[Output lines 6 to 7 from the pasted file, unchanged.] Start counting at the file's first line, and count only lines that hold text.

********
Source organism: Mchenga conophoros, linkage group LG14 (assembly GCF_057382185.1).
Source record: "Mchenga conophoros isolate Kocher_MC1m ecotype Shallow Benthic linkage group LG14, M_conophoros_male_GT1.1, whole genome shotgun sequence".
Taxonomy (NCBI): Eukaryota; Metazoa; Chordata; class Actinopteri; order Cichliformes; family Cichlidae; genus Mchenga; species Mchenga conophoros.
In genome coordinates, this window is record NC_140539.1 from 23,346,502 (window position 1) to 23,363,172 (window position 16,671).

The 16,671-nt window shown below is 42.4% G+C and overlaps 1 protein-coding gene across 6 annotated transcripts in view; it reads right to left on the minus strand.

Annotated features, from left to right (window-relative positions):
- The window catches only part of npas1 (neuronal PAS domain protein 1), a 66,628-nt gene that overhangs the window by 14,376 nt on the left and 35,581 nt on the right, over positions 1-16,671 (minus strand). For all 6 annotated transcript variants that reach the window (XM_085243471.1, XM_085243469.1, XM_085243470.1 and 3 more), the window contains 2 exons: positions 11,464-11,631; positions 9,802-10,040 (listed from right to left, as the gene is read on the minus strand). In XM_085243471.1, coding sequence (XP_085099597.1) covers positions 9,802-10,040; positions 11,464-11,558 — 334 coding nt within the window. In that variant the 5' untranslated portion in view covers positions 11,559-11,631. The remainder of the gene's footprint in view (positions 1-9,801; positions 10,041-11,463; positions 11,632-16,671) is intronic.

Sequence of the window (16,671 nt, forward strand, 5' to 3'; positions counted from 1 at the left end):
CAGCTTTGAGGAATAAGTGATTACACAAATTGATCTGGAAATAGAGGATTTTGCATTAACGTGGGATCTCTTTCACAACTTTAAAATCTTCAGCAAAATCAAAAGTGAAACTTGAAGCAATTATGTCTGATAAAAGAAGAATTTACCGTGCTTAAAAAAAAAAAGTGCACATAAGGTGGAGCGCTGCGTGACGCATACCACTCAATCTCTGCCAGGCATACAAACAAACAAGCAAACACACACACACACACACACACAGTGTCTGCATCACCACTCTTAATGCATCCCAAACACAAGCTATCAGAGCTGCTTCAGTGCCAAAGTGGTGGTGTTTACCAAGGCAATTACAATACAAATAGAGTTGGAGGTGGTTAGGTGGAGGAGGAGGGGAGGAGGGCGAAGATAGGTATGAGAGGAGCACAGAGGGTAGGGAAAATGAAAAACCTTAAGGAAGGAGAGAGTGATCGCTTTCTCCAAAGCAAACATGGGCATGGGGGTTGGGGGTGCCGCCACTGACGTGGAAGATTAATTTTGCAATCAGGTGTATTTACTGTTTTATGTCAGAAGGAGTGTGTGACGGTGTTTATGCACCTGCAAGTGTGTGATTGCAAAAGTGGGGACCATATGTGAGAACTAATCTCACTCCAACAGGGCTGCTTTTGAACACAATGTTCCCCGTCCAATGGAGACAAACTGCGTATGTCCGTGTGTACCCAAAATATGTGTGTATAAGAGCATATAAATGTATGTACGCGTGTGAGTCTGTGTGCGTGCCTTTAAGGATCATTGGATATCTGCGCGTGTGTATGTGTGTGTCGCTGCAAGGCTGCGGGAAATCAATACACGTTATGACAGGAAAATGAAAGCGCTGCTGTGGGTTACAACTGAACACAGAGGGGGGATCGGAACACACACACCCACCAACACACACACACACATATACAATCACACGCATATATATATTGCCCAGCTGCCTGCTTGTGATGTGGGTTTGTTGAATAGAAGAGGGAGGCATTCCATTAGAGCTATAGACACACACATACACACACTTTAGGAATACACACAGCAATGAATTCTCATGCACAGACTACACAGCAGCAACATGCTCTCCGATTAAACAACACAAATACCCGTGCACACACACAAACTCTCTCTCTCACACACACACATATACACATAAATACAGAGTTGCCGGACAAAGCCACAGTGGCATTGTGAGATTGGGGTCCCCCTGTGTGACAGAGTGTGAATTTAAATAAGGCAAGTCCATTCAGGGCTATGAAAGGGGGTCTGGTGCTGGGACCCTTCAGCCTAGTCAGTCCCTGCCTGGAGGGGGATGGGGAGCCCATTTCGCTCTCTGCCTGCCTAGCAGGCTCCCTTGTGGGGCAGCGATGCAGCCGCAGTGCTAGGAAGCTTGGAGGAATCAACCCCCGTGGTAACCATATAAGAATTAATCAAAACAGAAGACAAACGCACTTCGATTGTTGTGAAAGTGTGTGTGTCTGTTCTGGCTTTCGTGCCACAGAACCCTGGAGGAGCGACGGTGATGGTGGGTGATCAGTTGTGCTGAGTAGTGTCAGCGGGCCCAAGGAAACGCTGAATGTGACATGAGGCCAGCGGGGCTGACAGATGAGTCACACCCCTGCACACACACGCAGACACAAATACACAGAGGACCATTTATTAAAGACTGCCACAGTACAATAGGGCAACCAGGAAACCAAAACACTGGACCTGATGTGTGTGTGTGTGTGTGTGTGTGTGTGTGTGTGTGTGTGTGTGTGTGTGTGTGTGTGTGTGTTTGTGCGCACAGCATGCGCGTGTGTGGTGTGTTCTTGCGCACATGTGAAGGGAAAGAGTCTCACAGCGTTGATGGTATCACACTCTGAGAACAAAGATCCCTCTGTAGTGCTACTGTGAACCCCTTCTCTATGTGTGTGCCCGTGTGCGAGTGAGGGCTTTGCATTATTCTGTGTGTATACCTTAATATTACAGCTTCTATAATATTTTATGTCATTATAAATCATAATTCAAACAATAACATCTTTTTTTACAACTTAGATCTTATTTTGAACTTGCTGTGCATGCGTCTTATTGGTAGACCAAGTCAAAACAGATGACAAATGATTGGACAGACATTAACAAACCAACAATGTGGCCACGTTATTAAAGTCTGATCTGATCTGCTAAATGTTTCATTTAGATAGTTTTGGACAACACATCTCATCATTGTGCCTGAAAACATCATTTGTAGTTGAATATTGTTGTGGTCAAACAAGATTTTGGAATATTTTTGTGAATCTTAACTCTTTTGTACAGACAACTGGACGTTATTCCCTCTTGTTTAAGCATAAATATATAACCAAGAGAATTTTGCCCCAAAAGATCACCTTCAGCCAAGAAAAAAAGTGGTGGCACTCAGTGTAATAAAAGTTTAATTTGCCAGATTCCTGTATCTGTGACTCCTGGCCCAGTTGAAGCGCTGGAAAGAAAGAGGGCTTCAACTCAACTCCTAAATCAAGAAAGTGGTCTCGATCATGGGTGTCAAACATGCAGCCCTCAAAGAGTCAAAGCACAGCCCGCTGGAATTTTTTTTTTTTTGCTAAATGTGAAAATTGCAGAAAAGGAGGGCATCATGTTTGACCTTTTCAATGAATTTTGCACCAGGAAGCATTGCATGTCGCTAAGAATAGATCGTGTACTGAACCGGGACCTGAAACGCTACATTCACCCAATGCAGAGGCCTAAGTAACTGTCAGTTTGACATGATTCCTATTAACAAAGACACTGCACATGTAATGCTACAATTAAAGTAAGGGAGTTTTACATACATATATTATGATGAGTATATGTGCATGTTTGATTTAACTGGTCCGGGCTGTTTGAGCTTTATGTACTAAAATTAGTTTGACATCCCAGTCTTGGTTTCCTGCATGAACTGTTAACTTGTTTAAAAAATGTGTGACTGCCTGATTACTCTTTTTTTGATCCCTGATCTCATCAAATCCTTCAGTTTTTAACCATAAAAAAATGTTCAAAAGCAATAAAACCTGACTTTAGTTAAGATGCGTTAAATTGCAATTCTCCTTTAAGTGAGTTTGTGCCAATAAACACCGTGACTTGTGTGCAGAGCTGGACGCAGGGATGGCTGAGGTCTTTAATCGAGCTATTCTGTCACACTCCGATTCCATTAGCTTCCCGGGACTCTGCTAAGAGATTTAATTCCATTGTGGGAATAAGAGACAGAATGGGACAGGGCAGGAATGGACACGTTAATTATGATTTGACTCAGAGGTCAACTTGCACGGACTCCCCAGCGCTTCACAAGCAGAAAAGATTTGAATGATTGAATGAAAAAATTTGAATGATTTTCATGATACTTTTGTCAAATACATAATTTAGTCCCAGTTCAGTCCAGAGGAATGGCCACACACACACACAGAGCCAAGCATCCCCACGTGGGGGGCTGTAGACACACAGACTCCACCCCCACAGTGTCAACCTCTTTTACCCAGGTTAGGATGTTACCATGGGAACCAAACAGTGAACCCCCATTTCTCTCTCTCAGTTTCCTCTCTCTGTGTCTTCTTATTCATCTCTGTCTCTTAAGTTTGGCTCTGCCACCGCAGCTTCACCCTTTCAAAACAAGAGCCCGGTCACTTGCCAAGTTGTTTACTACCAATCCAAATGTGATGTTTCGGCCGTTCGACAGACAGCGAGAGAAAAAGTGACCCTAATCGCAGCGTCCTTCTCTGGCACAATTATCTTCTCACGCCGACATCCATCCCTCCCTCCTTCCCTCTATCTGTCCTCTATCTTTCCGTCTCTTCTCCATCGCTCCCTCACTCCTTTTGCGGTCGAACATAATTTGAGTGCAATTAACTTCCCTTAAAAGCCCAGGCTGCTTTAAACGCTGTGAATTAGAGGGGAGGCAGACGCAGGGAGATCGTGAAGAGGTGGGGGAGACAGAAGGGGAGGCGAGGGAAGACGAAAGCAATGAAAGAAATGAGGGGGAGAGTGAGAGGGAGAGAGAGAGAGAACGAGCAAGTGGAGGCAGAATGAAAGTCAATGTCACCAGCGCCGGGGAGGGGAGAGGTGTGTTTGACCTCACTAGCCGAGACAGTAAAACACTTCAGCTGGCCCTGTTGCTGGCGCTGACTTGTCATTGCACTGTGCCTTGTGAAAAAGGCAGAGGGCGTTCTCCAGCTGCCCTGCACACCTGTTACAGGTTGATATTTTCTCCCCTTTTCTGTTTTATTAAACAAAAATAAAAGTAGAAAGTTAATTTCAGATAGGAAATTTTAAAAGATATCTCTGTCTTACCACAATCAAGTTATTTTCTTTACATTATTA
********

Annotated features, from left to right (window-relative positions):
- The window catches only part of npas1 (neuronal PAS domain protein 1), a 66,628-nt gene that overhangs the window by 14,376 nt on the left and 35,581 nt on the right, over positions 1-16,671 (minus strand). For all 6 annotated transcript variants that reach the window (XM_085243471.1, XM_085243469.1, XM_085243470.1 and 3 more), the window contains 2 exons: positions 11,464-11,631; positions 9,802-10,040 (listed from right to left, as the gene is read on the minus strand). In XM_085243471.1, coding sequence (XP_085099597.1) covers positions 9,802-10,040; positions 11,464-11,558 — 334 coding nt within the window. In that variant the 5' untranslated portion in view covers positions 11,559-11,631. The remainder of the gene's footprint in view (positions 1-9,801; positions 10,041-11,463; positions 11,632-16,671) is intronic.